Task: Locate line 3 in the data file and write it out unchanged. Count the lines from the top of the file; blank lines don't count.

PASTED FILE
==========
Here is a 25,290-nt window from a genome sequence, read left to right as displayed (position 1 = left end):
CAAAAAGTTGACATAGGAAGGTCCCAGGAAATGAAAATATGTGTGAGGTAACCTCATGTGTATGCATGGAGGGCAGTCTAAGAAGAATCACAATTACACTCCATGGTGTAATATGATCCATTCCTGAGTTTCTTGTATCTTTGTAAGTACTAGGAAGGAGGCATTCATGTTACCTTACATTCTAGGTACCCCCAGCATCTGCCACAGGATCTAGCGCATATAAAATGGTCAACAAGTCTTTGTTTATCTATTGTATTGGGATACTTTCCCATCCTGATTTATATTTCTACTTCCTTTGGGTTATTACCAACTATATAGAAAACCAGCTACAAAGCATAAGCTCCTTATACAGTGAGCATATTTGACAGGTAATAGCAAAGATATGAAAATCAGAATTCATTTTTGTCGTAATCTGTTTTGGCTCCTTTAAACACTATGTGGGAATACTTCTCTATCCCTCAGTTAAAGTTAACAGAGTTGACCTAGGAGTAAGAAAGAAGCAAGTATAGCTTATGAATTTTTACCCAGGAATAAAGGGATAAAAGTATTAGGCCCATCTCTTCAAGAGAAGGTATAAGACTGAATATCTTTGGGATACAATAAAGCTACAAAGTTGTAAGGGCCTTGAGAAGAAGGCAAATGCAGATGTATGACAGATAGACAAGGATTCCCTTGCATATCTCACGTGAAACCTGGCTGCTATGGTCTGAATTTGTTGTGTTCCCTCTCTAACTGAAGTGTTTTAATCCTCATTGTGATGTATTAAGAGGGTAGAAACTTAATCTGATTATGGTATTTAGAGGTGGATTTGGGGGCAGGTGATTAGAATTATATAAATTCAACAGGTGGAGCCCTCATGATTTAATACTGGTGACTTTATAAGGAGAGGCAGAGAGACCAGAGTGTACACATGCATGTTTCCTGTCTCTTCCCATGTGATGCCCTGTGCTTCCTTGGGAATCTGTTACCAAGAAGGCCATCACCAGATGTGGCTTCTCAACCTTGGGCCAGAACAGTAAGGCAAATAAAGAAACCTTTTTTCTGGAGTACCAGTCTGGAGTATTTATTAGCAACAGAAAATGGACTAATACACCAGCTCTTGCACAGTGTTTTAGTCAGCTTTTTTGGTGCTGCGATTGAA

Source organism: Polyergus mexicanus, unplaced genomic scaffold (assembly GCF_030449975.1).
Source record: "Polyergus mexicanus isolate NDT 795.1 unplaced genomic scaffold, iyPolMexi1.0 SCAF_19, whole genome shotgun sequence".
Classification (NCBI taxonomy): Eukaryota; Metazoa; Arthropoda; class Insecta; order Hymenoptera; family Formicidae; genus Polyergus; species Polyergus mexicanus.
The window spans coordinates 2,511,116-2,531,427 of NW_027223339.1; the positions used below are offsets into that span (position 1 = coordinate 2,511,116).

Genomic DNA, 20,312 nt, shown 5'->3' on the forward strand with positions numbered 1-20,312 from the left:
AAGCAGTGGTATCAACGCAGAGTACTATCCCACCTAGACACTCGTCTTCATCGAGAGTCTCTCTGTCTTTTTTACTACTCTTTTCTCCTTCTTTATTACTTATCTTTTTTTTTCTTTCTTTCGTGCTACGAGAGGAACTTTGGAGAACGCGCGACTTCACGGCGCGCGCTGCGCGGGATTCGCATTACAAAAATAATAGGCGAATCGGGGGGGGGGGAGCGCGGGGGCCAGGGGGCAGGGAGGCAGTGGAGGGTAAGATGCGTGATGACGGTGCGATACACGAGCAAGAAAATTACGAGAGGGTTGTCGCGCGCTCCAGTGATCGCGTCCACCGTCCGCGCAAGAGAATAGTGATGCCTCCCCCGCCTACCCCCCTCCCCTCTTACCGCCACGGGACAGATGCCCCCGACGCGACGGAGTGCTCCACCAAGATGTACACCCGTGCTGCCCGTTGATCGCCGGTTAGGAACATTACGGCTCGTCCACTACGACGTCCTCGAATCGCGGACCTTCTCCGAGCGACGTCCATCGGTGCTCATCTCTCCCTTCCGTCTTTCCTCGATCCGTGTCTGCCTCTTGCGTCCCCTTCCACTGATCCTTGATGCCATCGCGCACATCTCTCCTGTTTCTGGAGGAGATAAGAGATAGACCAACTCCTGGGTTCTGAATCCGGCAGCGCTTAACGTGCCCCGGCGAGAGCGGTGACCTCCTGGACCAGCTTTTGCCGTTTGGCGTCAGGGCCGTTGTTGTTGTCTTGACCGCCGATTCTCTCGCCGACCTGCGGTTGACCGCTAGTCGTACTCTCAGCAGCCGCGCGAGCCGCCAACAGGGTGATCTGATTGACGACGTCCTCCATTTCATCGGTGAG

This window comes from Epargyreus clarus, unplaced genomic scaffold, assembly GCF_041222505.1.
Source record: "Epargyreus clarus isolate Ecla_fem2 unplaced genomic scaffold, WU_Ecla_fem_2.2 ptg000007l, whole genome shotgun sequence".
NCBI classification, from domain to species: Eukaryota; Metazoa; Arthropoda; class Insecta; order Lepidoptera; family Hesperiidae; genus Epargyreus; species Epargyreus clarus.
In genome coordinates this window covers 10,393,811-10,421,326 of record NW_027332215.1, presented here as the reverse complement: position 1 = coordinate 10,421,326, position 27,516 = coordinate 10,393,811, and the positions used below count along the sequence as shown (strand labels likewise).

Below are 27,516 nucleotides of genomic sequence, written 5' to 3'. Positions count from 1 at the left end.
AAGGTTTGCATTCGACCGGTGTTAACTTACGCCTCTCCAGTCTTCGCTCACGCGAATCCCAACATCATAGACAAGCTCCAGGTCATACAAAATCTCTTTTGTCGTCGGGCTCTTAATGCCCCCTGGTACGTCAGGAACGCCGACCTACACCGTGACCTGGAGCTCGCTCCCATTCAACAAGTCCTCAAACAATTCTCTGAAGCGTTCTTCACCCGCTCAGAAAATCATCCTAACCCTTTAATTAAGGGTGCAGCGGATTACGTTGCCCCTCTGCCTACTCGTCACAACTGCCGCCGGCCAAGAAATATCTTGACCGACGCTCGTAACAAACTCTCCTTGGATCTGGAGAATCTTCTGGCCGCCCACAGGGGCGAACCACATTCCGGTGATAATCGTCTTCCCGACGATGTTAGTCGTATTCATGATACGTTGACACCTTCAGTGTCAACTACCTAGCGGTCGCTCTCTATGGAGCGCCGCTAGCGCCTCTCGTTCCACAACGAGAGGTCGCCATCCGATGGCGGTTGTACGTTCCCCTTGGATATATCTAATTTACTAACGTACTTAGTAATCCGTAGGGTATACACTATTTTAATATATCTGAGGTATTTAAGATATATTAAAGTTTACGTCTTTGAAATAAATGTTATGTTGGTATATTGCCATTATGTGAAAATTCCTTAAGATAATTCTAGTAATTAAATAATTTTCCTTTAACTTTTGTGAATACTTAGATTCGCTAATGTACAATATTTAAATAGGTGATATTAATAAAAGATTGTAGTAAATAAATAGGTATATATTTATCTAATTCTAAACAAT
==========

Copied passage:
Source organism: Polyergus mexicanus, unplaced genomic scaffold (assembly GCF_030449975.1).